"Best Interest of the Child"

Updated: Aug 1, 2020

The Court determines the “best interest of the child” by evaluating a number of factors, including, the following:

  1. Priority is usually given to the parent who is first awarded custody, either by the court order after a trial or by voluntary agreement between the parents.

  2. Priority may be given to the parent who was the primary caretaker of the child before the divorce or separation of the parties whether under a court order, agreement or just by virtue of one parent allowing the other parent to spend significantly more time with the child than the other parent

  3. Frequently both parents work and priority may be given to the parent who has better child care arrangements for the child.

  4. Evidence of drug and alcohol misuse can affect the award of custody, with the parent who has a substance abuse problem being less likely to receive custody.

  5. Untreated mental illness, personality disorders, or emotional instability and/or poor parenting may affect a custody award, with the parent who is suffering from those conditions being less likely to receive custody.

  6. Severe physical illness/disability that greatly affects one parent’s ability to care for the child may affect a custody award, with the parent suffering from such a condition being less likely to receive custody.

  7. Evidence that one parent has committed domestic violence against the other parent, especially in the presence of the child, will affect a custody award, with the parent who committed such acts against the other parent being less likely to receive custody.

  8. Evidence that one parent abused, neglected or abandoned the child will affect custody, with the parent who committed such acts against the child being less likely to receive custody. Also, evidence that one parent has significantly interfered with the visitation rights of the other parent or evidence that one parent made false allegations of abuse, neglect or maltreatment may cause that parent to lose custody.

  9. A child’s preference to live with one parent may be taken into consideration by the Court depending on the age of the child, but it is not a determinative factor; however the closer the child is to 18 the more weight the court will give to the child’s wishes. However, the court will also look closely at the reasons for the child’s preference such as coercion by one parent, lack of rules or discipline or supervision in one household versus another.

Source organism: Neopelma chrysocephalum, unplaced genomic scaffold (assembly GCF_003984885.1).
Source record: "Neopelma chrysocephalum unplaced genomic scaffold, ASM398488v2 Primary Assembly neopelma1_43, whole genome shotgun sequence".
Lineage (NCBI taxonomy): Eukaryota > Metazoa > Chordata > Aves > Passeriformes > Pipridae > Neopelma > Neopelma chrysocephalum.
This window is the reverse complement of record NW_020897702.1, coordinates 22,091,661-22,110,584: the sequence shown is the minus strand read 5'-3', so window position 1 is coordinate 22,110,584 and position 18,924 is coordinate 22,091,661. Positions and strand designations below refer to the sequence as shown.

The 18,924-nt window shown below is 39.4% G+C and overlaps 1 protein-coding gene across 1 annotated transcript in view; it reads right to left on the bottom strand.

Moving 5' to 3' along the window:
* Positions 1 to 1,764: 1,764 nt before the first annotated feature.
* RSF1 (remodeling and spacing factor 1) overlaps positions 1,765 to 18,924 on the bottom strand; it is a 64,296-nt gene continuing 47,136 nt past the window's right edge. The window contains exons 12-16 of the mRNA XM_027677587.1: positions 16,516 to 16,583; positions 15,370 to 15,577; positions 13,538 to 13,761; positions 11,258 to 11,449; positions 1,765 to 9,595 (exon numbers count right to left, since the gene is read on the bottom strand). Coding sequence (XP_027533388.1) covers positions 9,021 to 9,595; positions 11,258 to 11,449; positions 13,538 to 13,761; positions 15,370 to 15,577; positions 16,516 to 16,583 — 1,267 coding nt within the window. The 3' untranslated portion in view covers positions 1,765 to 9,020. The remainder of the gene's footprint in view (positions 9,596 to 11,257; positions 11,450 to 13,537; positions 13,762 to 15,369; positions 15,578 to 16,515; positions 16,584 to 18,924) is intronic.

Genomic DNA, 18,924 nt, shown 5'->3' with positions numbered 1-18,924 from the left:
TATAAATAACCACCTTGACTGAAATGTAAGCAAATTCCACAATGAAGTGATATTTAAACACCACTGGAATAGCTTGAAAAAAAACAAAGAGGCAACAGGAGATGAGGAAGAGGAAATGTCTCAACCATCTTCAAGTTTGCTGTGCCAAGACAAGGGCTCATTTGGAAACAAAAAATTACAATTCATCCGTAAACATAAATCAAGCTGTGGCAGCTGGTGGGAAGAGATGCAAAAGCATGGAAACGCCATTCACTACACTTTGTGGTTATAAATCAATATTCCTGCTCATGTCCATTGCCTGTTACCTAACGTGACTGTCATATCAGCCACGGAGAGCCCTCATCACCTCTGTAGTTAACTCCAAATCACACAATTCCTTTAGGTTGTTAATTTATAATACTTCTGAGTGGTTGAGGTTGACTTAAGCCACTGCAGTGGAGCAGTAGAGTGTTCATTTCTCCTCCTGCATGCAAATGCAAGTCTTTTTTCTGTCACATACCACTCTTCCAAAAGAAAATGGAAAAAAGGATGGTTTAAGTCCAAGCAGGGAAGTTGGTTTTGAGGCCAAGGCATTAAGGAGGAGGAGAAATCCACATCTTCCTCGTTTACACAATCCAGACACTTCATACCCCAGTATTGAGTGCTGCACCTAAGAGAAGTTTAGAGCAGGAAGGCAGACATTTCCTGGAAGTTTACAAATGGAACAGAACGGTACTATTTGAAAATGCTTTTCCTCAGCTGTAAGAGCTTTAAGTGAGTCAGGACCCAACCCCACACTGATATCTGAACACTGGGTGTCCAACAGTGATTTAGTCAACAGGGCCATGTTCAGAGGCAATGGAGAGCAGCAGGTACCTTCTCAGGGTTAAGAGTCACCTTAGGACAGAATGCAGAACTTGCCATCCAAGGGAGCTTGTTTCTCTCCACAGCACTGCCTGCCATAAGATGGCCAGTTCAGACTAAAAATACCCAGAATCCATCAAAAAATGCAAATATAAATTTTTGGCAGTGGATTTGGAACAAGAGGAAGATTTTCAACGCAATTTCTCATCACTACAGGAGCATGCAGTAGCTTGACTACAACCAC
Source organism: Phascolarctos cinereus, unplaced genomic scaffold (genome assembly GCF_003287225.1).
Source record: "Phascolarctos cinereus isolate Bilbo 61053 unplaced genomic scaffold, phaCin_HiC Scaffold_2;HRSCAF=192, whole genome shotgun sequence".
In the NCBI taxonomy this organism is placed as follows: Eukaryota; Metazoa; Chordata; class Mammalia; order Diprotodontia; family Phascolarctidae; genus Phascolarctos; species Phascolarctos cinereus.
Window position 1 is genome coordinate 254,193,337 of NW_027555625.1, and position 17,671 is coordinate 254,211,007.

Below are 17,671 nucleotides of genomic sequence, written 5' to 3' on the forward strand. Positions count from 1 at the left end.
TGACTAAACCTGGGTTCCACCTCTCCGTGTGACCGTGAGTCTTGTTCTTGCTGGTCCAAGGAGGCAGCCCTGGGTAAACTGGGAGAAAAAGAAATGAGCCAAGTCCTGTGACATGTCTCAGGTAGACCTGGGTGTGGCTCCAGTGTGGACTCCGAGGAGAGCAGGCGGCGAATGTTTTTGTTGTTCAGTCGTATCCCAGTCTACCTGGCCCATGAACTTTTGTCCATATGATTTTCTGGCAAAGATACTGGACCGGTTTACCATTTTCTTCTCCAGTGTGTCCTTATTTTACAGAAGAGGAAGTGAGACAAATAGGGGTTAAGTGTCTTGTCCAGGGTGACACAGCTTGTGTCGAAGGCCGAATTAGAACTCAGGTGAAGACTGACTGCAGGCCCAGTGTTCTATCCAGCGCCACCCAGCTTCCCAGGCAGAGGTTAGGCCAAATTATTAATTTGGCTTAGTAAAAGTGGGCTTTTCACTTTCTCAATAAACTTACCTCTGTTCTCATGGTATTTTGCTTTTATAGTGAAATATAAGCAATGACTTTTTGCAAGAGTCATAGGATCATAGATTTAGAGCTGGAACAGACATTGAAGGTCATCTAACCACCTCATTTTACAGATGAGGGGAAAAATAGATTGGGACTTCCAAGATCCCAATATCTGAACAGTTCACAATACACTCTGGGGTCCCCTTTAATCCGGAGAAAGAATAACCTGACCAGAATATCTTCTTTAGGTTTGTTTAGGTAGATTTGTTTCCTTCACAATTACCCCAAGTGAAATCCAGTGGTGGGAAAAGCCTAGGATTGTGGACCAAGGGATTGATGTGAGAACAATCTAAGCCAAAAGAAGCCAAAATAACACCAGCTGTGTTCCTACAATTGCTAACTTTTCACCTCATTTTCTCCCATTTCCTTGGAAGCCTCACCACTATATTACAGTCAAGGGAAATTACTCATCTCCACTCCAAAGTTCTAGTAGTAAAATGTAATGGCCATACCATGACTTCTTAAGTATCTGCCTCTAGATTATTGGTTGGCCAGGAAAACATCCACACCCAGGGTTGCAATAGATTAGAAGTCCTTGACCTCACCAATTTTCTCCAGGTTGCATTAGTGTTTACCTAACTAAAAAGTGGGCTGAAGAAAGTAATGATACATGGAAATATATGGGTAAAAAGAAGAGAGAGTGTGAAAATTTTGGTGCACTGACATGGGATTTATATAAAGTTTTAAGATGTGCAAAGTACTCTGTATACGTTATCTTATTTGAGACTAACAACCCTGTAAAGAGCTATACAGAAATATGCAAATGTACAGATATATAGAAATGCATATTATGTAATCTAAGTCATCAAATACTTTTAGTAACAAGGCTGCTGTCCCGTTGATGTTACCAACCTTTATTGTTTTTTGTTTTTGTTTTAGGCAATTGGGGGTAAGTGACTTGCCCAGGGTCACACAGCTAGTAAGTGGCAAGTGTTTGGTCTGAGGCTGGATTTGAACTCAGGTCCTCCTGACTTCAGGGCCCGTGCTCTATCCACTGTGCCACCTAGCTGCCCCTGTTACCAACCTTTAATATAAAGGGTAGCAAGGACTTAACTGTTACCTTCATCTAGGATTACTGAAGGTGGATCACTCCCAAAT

10. Courts will consider which parent can better provide financially for the child.

  11. Courts do not want to place a child in a dangerous or unhealthy household, for e.g. if one parent’s household poses dangers for the child, such as domestic violence, partying or dangerous items kept in the home like unsecure firearms, this could affect custody, with the parent in the dangerous household being less likely to receive custody.

  12. If one parent is able to offer the child much better educational opportunities, such as a great school or a school that meets the child’s special needs, then this may affect custody, with the parent who is better able to meet the child’s academic needs being given custody.

  13. Courts prefer to keep siblings together whenever possible, however, it should be noted that half-siblings receive the same treatment as full siblings when considering this factor. If the child has siblings or half-siblings living with one parent, this may affect whether that parent receives custody.

  14. Courts will also consider the parents’ behavior in court, and are more likely to give custody to the parent who will encourage and foster a relationship between the child and the other parent.

  15. Any other factor that might affect the best interests of the child.

It is rare that any one of these factors by itself will lead the Court to determine custody of a child. Instead, the Courts will make a custody determination in the best interests of the child based upon the totality of these factors.

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